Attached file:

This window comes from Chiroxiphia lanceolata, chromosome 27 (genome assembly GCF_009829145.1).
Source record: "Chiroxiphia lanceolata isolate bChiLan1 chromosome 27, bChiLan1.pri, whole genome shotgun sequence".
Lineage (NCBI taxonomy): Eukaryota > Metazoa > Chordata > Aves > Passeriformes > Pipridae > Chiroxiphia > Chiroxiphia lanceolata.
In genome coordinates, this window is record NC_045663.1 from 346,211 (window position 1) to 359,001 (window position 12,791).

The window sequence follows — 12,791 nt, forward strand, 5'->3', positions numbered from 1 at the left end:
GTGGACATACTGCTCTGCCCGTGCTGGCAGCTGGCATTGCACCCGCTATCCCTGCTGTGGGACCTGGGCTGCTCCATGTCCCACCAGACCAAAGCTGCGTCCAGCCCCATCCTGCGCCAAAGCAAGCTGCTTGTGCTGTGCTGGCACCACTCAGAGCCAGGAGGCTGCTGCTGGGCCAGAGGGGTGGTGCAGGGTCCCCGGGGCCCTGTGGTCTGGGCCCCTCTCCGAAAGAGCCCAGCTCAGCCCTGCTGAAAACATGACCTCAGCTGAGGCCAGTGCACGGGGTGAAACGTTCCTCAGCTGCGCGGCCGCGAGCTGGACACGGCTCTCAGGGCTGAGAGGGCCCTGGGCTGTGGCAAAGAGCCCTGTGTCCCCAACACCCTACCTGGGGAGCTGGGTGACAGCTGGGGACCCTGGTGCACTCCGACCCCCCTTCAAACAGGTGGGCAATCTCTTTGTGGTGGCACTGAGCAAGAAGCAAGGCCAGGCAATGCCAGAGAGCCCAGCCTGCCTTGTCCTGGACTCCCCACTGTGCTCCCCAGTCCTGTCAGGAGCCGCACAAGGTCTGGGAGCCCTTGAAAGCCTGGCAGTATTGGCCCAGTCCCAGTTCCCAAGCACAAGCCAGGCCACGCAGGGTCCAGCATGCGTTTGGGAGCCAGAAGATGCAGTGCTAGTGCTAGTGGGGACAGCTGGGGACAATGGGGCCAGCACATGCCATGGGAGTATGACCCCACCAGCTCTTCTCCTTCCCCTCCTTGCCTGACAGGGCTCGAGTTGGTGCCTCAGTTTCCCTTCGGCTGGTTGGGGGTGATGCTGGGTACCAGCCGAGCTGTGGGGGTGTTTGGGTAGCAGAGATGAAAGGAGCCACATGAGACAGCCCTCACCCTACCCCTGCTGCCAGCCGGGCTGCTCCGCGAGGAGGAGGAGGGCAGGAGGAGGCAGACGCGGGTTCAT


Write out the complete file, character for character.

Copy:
This window comes from Chiroxiphia lanceolata, chromosome 27 (genome assembly GCF_009829145.1).
Source record: "Chiroxiphia lanceolata isolate bChiLan1 chromosome 27, bChiLan1.pri, whole genome shotgun sequence".
Lineage (NCBI taxonomy): Eukaryota > Metazoa > Chordata > Aves > Passeriformes > Pipridae > Chiroxiphia > Chiroxiphia lanceolata.
In genome coordinates, this window is record NC_045663.1 from 346,211 (window position 1) to 359,001 (window position 12,791).

The window sequence follows — 12,791 nt, forward strand, 5'->3', positions numbered from 1 at the left end:
GTGGACATACTGCTCTGCCCGTGCTGGCAGCTGGCATTGCACCCGCTATCCCTGCTGTGGGACCTGGGCTGCTCCATGTCCCACCAGACCAAAGCTGCGTCCAGCCCCATCCTGCGCCAAAGCAAGCTGCTTGTGCTGTGCTGGCACCACTCAGAGCCAGGAGGCTGCTGCTGGGCCAGAGGGGTGGTGCAGGGTCCCCGGGGCCCTGTGGTCTGGGCCCCTCTCCGAAAGAGCCCAGCTCAGCCCTGCTGAAAACATGACCTCAGCTGAGGCCAGTGCACGGGGTGAAACGTTCCTCAGCTGCGCGGCCGCGAGCTGGACACGGCTCTCAGGGCTGAGAGGGCCCTGGGCTGTGGCAAAGAGCCCTGTGTCCCCAACACCCTACCTGGGGAGCTGGGTGACAGCTGGGGACCCTGGTGCACTCCGACCCCCCTTCAAACAGGTGGGCAATCTCTTTGTGGTGGCACTGAGCAAGAAGCAAGGCCAGGCAATGCCAGAGAGCCCAGCCTGCCTTGTCCTGGACTCCCCACTGTGCTCCCCAGTCCTGTCAGGAGCCGCACAAGGTCTGGGAGCCCTTGAAAGCCTGGCAGTATTGGCCCAGTCCCAGTTCCCAAGCACAAGCCAGGCCACGCAGGGTCCAGCATGCGTTTGGGAGCCAGAAGATGCAGTGCTAGTGCTAGTGGGGACAGCTGGGGACAATGGGGCCAGCACATGCCATGGGAGTATGACCCCACCAGCTCTTCTCCTTCCCCTCCTTGCCTGACAGGGCTCGAGTTGGTGCCTCAGTTTCCCTTCGGCTGGTTGGGGGTGATGCTGGGTACCAGCCGAGCTGTGGGGGTGTTTGGGTAGCAGAGATGAAAGGAGCCACATGAGACAGCCCTCACCCTACCCCTGCTGCCAGCCGGGCTGCTCCGCGAGGAGGAGGAGGGCAGGAGGAGGCAGACGCGGGTTCAT